Danzas AEI Drawback Services, Inc.
Attn: Jim Stanka
1718 Fry Road, Suite 240
Houston, Texas 77084
Dear Mr. Stanka:
This letter is in response to your March 2, 2000, request to issue a ruling concerning the commercial interchangeability of electronic components, tranceivers, and mobile phone accessories which are imported and exported by your client, Nokia Mobile Phones (Nokia). Our decision follows.
Nokia Mobile Phones (Nokia) imports electronic components, transceivers, and mobile phone accessories. Nokia is claiming duty drawback under the unused merchandise provisions of 19 U.S.C. § 1313(j)(2) for the foregoing merchandise that it exports, as well as domestically manufactured merchandise exported in substitution thereof. Nokia has provided sample import and export documents, which are discussed below, to support its request.
CF 7501 indicating import date as September 20, 1999 and the tariff classification as 8518.30.2000, HTSUS
Invoice to Nokia Texas from a Japanese company for 5,000 headsets—part number indicated 0694061
Purchase order from Nokia Texas to Japanese company for part number 0694061
CF 7501 indicating import date as August 2, 1999 and the tariff classification as 8536.4010, HTSUS
Invoice to Nokia Texas from a Taiwanese company for 62,930 units of connectors—part number indicated 542Y014
Purchase order to Taiwanese company from Nokia Texas for part number 542Y014
CF 7501 indicating the import date as November 13, 1999 and the tariff classification as 8532.21.0050, HTSUS
Invoice to Nokia Texas from a Japanese company for 501,000 units of tantalum capacitors—part number indicated 2610100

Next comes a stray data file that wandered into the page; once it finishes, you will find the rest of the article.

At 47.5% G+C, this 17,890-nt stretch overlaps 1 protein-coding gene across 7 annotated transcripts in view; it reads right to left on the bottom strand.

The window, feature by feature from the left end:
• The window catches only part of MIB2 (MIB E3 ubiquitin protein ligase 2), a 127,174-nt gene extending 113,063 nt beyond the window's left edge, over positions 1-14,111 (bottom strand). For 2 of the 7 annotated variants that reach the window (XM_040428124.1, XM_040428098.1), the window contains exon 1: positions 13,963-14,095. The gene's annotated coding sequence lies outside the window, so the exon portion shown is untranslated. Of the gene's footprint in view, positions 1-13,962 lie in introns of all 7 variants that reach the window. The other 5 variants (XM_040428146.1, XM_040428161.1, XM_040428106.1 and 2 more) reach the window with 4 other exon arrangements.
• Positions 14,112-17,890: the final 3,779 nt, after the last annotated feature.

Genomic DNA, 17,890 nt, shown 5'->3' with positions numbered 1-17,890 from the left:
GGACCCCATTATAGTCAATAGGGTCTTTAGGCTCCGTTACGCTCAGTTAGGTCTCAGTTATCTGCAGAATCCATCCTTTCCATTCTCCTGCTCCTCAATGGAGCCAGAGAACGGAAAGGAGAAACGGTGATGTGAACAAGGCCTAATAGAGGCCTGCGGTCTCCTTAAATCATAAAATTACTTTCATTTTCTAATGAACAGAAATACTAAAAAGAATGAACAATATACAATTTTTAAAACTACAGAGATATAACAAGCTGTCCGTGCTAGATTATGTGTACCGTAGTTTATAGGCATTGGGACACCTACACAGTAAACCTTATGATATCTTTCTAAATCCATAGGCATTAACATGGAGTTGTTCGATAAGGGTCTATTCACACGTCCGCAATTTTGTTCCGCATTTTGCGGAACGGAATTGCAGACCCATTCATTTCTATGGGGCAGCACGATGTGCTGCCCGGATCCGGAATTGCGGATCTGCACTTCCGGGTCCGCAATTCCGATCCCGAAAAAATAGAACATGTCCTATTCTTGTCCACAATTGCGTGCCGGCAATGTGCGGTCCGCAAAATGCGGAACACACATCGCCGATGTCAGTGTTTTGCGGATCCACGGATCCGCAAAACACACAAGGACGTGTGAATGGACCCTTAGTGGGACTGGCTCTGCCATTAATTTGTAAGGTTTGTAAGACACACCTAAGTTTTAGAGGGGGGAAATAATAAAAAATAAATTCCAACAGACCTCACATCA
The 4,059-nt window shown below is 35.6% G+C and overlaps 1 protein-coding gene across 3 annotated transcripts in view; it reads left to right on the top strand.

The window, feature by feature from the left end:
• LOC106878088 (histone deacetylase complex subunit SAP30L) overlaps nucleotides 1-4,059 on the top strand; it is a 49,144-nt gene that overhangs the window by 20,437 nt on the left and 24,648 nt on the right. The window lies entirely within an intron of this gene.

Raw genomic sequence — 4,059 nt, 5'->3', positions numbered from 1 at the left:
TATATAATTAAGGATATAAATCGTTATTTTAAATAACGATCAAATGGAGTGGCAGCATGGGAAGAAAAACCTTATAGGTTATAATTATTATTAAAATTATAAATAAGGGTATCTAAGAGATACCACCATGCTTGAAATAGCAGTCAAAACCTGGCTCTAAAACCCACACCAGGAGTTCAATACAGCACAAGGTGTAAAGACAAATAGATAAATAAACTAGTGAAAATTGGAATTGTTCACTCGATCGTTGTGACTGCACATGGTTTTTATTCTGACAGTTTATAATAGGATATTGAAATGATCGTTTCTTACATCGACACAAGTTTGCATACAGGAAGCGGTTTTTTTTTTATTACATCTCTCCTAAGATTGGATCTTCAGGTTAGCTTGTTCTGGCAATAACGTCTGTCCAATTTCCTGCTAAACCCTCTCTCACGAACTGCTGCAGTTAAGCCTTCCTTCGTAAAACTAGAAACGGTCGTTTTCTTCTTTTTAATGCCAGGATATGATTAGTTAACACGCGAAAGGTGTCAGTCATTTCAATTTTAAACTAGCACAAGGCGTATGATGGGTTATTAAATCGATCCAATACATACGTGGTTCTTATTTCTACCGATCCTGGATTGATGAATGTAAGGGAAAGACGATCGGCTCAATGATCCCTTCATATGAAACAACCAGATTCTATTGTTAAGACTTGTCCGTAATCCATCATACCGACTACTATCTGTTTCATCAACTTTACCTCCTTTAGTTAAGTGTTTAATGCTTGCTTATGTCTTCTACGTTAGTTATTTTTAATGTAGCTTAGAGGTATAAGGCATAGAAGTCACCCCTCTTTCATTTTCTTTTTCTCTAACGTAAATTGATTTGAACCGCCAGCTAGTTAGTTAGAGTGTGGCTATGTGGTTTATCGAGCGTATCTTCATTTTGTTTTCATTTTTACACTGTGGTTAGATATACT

Purchase order from Nokia Texas to Japanese company for tantalum capacitors—part number indicated 2610100
CF 7501 indicating the import date as November 13, 1999; the tariff classification as 8507.80.8000, HTSUS; and that the parties are related
Invoice to Nokia Texas from Nokia Japan for 37,800 batteries—part number 470057
Purchase order from Nokia Texas to Nokia Japan for batteries—part number 470057
Commercial Invoice #80653493 from Nokia Texas to Nokia Hong Kong for 400 units of headsets –part number 0694061, Schedule B #8518.30.2000
Warehouse inventory sheet showing entry for invoice #80653493 for 400 units of part number 0694061
Commercial invoice #80596264 from Nokia Texas to foreign purchaser for purchase of 18,000 units of connectors—part number indicated 542Y014, Schedule B, subheading 8529.90.5000
Warehouse inventory sheet showing entry for invoice
#80596264 for 18,000 units of part number 542Y014
Sales Order confirmation dated October 22, 1999, from Nokia Texas to foreign purchaser for tantulum capacitors—part number indicated 2610100
Commercial invoice #80659565 from Nokia Texas to foreign purchaser for 800,000 capacitors—part number indicated 2610100.
Air waybill dated October 22, 1999, indicating shipper as Nokia Texas and foreign purchaser as consignee
Warehouse inventory sheet showing entry for invoice #80659565 for 800,000 of part number 2610100